Making a comeback after five months, Maggi noodles are witnessing explosive sales this Diwali, with as many as 500 people placing online orders for it every minute
Here’s a Diwali sale with a difference: if you can’t find Maggi noodles at the local supermarket, you can now register for it online and get a few freebies to boot.
Maggi noodles are back on the shelves five months after they were banned for allegedly containing lead beyond permissible levels. Pic/PTI
Five months after it disappeared off shelves, Maggi finally made a comeback on Monday, but it is on the online marketplace Snapdeal that sales have been particularly explosive, with upto 500 people per minute registering to buy the noodles.
“The response to Maggi’s comeback has been phenomenal. At the peak, we saw over 500 registrations per minute today. We will start shipping Maggi out from November 12,” said a spokesperson from Snapdeal, which has limited stock of the noodles.
Snapdeal saw as many as 500 people registering per minute for the Maggi 'welcome kit'
In a statement, Nestle said: ‘This partnership with Snapdeal will strengthen our ability to reach Maggi Noodles to our consumers across India.’
In June, the Food Safety and Standards Authority of India (FSSAI) had found Maggi noodles unsafe for human consumption.
The product was banned across the nation, but the Bombay High Court lifted this ban in August. The HC had then instructed the state to conduct fresh tests, after which it was found that the noodles were safe to eat.
“More than 2,700 samples of Maggi noodles have been tested by laboratories in India and abroad in recent months, and each test confirmed the level of lead to be ‘far below permissible limits’,” said a statement released by Nestle earlier.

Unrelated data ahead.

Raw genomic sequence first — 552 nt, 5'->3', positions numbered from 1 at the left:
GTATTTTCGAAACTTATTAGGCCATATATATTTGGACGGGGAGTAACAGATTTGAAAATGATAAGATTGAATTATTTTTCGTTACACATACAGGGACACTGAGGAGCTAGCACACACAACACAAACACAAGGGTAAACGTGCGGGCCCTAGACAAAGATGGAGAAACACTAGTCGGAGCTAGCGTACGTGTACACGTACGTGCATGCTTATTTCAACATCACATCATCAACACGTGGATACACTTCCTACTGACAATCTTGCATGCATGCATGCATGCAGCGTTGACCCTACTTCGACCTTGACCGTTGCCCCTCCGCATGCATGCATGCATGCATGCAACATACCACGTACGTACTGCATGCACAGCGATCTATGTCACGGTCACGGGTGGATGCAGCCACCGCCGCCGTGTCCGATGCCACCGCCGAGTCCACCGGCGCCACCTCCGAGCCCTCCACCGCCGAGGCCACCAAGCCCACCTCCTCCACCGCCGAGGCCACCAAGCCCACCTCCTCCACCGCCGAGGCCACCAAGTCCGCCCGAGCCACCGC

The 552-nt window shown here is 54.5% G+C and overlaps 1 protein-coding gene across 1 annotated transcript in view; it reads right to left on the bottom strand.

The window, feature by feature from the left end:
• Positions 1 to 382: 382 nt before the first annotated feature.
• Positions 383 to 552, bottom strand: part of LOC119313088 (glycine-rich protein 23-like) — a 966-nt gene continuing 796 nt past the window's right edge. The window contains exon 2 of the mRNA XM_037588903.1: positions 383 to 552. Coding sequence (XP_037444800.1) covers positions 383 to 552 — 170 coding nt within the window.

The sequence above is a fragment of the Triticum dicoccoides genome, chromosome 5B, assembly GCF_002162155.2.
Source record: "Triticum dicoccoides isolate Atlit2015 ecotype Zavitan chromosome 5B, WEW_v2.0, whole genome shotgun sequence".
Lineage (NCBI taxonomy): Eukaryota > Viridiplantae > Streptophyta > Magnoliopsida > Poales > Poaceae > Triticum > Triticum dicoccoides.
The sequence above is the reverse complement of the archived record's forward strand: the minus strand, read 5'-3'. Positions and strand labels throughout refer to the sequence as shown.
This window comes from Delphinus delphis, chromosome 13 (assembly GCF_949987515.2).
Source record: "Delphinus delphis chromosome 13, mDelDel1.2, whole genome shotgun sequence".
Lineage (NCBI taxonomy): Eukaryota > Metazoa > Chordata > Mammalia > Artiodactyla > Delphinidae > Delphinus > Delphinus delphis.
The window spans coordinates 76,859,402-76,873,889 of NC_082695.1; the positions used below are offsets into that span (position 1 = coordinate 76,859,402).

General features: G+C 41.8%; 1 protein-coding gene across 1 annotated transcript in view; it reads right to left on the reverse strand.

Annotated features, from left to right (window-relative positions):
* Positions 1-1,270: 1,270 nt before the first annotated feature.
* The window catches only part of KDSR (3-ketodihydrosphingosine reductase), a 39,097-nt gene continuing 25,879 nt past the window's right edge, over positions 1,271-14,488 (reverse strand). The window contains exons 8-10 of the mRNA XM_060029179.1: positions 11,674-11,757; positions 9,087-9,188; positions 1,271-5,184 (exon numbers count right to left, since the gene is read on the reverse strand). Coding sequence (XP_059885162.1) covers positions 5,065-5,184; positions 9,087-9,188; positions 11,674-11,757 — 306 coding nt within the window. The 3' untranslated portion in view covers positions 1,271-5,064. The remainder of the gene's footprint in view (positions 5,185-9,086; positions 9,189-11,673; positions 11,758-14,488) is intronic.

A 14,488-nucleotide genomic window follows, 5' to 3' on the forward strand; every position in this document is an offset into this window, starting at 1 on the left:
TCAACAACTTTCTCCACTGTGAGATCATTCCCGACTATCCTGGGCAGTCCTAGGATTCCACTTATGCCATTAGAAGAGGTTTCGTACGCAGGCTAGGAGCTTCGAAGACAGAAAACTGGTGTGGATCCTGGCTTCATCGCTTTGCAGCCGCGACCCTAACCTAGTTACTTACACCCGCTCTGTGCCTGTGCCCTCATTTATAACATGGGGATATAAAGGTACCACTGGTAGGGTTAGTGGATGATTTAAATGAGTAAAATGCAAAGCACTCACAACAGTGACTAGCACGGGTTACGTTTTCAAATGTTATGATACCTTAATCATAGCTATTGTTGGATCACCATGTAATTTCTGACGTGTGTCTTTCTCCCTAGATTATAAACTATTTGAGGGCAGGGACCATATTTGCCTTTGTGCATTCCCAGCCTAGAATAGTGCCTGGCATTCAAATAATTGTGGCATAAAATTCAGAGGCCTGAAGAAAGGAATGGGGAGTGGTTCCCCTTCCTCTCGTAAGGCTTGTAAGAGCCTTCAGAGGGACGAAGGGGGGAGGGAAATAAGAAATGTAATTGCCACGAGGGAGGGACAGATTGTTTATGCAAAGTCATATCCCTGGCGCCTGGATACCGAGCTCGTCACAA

The noodles will now return to the market in phases, and is currently available in select stores in the city. However, those who have been unable to get their hands on a packet can turn to Snapdeal, which has tied up with Nestle to offer a special welcome kit to noodle aficionados.
The noodles are being sold in what is called the flash sales format, also known as the ‘deal of the day’, in which a website offers a single product for sale for a limited period of time.
Potential customers have to register to avail the deal. Registrations for this kit of 12 packs of noodles, along with freebies, will close as Diwali comes to an end, by 11 pm tonight. Dinesh R Honaje, a college student, was among the several people who registered for the welcome kit.
“I am a Maggi lover, and after it has passed various tests, I find no reason to not to trust the noodles,” he said. However, a few people, particularly mothers, still seemed reluctant to buy the product due to the earlier ban.
Once bitten, twice shy
Post the Maggi crisis, which cost Nestle India R450 crore, managing director, Suresh Narayanan said the company will diversify its product portfolio and also focus on dairy, coffee and beverages as well as chocolates and confectionery, in order to avoid over-dependence on a single product.
The state Food and Drug Administration commissioner Harshdeep Kamble was unreachable, but mid-day asked the joint commissioner (food), Suresh Annapure, whether the food safety watchdog will check samples of the stock being sold online.
He responded saying, “I have been out of town and will be coming back after a week. As of now, I don’t know about the online sales and how this was allowed. As soon as I am back, I will review the situation and decide the plan of action.”
Nilima Salunkhe, mother of one
In matters of health and safety, even a potential hazard must be avoided. So whether Maggi is banned or not, I am certainly not going to offer it to my kids because it was hard to change get them to move from the tempting noodles to homemade healthy Indian food.
Jyoti Pandey, mother of one
I have been eating Maggi since childhood and have been loyal to the brand, but as of now, I would not serve it to my child. Only after I hear reviews declaring it safe to eat, will I allow my child to have it.
K Vijalakshmi, mother of one
Better avoid something that has been doubted once. Noodles are not good for health, as they contain maida. The food authorities had found high amounts of lead in it, hence, I would not want my daughter to have it.
Mrudula Katdare, mother of two
As long as Maggi has cleared all the FDA-mandated tests, I don’t mind buying and serving it to my children. One cannot forget that the brand has served us all since childhood.